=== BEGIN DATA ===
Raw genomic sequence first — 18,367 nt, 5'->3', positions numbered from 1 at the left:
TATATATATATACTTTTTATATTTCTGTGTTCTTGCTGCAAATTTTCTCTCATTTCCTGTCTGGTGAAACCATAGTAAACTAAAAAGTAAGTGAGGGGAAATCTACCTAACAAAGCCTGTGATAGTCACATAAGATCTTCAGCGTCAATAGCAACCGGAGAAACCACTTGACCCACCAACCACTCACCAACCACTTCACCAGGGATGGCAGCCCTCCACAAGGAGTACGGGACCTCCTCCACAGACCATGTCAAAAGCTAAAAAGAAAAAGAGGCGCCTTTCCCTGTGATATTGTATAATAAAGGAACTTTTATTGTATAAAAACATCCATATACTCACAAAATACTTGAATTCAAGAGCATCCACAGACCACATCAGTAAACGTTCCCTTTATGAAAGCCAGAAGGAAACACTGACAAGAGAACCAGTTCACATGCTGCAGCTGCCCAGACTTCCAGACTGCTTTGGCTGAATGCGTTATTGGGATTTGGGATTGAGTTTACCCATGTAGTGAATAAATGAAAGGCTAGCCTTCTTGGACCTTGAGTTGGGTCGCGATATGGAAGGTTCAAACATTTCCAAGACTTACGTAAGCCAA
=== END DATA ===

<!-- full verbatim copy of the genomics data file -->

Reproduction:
Raw genomic sequence first — 18,367 nt, 5'->3', positions numbered from 1 at the left:
TATATATATATACTTTTTATATTTCTGTGTTCTTGCTGCAAATTTTCTCTCATTTCCTGTCTGGTGAAACCATAGTAAACTAAAAAGTAAGTGAGGGGAAATCTACCTAACAAAGCCTGTGATAGTCACATAAGATCTTCAGCGTCAATAGCAACCGGAGAAACCACTTGACCCACCAACCACTCACCAACCACTTCACCAGGGATGGCAGCCCTCCACAAGGAGTACGGGACCTCCTCCACAGACCATGTCAAAAGCTAAAAAGAAAAAGAGGCGCCTTTCCCTGTGATATTGTATAATAAAGGAACTTTTATTGTATAAAAACATCCATATACTCACAAAATACTTGAATTCAAGAGCATCCACAGACCACATCAGTAAACGTTCCCTTTATGAAAGCCAGAAGGAAACACTGACAAGAGAACCAGTTCACATGCTGCAGCTGCCCAGACTTCCAGACTGCTTTGGCTGAATGCGTTATTGGGATTTGGGATTGAGTTTACCCATGTAGTGAATAAATGAAAGGCTAGCCTTCTTGGACCTTGAGTTGGGTCGCGATATGGAAGGTTCAAACATTTCCAAGACTTACGTAAGCCAA